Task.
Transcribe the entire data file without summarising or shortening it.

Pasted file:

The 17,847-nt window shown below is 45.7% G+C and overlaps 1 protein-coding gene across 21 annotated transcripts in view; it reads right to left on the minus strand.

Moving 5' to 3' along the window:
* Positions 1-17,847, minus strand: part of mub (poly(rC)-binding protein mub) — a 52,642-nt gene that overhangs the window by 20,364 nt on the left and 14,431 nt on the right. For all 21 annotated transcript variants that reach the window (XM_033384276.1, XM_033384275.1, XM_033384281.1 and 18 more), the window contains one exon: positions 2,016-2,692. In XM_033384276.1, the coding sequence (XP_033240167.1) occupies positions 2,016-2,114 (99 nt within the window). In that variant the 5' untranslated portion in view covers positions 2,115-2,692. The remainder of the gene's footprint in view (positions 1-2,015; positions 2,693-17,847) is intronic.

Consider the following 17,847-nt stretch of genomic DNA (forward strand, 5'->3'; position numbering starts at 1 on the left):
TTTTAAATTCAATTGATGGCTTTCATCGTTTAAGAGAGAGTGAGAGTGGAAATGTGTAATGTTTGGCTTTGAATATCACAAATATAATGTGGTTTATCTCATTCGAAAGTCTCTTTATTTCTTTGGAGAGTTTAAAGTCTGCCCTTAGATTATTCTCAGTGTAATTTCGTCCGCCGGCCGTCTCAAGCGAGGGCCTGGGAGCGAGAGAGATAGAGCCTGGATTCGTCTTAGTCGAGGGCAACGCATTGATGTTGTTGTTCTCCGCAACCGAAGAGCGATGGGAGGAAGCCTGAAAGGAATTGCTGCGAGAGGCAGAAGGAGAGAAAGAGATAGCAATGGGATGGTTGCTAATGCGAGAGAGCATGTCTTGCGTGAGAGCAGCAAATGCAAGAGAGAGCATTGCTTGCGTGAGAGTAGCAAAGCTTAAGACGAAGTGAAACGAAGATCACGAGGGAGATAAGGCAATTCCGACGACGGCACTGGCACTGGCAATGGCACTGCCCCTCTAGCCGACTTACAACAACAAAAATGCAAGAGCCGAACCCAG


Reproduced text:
The 17,847-nt window shown below is 45.7% G+C and overlaps 1 protein-coding gene across 21 annotated transcripts in view; it reads right to left on the minus strand.

Moving 5' to 3' along the window:
* Positions 1-17,847, minus strand: part of mub (poly(rC)-binding protein mub) — a 52,642-nt gene that overhangs the window by 20,364 nt on the left and 14,431 nt on the right. For all 21 annotated transcript variants that reach the window (XM_033384276.1, XM_033384275.1, XM_033384281.1 and 18 more), the window contains one exon: positions 2,016-2,692. In XM_033384276.1, the coding sequence (XP_033240167.1) occupies positions 2,016-2,114 (99 nt within the window). In that variant the 5' untranslated portion in view covers positions 2,115-2,692. The remainder of the gene's footprint in view (positions 1-2,015; positions 2,693-17,847) is intronic.

Consider the following 17,847-nt stretch of genomic DNA (forward strand, 5'->3'; position numbering starts at 1 on the left):
TTTTAAATTCAATTGATGGCTTTCATCGTTTAAGAGAGAGTGAGAGTGGAAATGTGTAATGTTTGGCTTTGAATATCACAAATATAATGTGGTTTATCTCATTCGAAAGTCTCTTTATTTCTTTGGAGAGTTTAAAGTCTGCCCTTAGATTATTCTCAGTGTAATTTCGTCCGCCGGCCGTCTCAAGCGAGGGCCTGGGAGCGAGAGAGATAGAGCCTGGATTCGTCTTAGTCGAGGGCAACGCATTGATGTTGTTGTTCTCCGCAACCGAAGAGCGATGGGAGGAAGCCTGAAAGGAATTGCTGCGAGAGGCAGAAGGAGAGAAAGAGATAGCAATGGGATGGTTGCTAATGCGAGAGAGCATGTCTTGCGTGAGAGCAGCAAATGCAAGAGAGAGCATTGCTTGCGTGAGAGTAGCAAAGCTTAAGACGAAGTGAAACGAAGATCACGAGGGAGATAAGGCAATTCCGACGACGGCACTGGCACTGGCAATGGCACTGCCCCTCTAGCCGACTTACAACAACAAAAATGCAAGAGCCGAACCCAG